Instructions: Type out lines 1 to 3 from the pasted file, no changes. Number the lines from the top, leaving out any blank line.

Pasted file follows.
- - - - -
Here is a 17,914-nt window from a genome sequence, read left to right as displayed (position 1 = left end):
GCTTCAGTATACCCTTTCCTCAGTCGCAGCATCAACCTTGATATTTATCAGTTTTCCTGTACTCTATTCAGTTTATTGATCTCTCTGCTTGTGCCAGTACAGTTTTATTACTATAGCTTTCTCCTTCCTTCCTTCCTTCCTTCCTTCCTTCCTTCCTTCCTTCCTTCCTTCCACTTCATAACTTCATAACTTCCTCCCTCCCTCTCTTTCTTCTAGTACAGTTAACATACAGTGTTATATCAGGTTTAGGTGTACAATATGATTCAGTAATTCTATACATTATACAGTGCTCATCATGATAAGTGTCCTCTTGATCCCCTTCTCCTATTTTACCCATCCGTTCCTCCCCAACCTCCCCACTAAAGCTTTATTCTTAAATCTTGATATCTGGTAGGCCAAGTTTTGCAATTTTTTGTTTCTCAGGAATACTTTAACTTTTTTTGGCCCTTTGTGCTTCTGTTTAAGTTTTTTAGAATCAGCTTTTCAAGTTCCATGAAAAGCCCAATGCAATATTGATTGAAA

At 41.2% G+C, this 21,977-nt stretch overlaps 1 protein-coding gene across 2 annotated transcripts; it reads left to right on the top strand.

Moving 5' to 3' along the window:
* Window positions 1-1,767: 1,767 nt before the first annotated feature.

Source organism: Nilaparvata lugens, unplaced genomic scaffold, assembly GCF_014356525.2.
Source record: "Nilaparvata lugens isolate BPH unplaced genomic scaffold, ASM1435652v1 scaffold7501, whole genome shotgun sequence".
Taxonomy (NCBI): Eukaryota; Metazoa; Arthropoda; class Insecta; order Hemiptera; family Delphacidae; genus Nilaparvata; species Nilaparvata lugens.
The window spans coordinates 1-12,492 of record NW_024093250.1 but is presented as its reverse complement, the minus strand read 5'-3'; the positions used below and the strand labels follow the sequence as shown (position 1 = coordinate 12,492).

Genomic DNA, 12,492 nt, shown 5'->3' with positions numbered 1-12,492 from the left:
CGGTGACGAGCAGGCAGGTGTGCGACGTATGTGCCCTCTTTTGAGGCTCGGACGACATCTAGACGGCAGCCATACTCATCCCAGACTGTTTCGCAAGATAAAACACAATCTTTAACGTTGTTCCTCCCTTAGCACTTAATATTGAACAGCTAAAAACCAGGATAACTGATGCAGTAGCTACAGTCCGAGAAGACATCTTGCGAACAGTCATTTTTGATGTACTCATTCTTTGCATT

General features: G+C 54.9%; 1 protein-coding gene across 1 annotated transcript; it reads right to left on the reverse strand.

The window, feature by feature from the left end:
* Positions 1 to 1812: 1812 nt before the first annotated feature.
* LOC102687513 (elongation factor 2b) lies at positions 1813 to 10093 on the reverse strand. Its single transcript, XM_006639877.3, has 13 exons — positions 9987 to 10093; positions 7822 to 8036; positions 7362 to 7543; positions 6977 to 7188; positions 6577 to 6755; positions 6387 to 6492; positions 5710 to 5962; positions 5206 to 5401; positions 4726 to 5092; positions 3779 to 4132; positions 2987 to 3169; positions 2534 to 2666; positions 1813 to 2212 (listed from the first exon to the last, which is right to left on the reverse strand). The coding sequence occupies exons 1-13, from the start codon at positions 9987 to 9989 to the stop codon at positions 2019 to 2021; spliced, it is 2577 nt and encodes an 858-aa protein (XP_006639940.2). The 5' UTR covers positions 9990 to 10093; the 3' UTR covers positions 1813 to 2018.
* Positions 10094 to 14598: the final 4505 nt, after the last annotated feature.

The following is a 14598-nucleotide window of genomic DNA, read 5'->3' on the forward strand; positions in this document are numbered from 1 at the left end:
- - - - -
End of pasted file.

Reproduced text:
Here is a 17,914-nt window from a genome sequence, read left to right as displayed (position 1 = left end):
GCTTCAGTATACCCTTTCCTCAGTCGCAGCATCAACCTTGATATTTATCAGTTTTCCTGTACTCTATTCAGTTTATTGATCTCTCTGCTTGTGCCAGTACAGTTTTATTACTATAGCTTTCTCCTTCCTTCCTTCCTTCCTTCCTTCCTTCCTTCCTTCCTTCCTTCCTTCCACTTCATAACTTCATAACTTCCTCCCTCCCTCTCTTTCTTCTAGTACAGTTAACATACAGTGTTATATCAGGTTTAGGTGTACAATATGATTCAGTAATTCTATACATTATACAGTGCTCATCATGATAAGTGTCCTCTTGATCCCCTTCTCCTATTTTACCCATCCGTTCCTCCCCAACCTCCCCACTAAAGCTTTATTCTTAAATCTTGATATCTGGTAGGCCAAGTTTTGCAATTTTTTGTTTCTCAGGAATACTTTAACTTTTTTTGGCCCTTTGTGCTTCTGTTTAAGTTTTTTAGAATCAGCTTTTCAAGTTCCATGAAAAGCCCAATGCAATATTGATTGAAA

At 41.2% G+C, this 21,977-nt stretch overlaps 1 protein-coding gene across 2 annotated transcripts; it reads left to right on the top strand.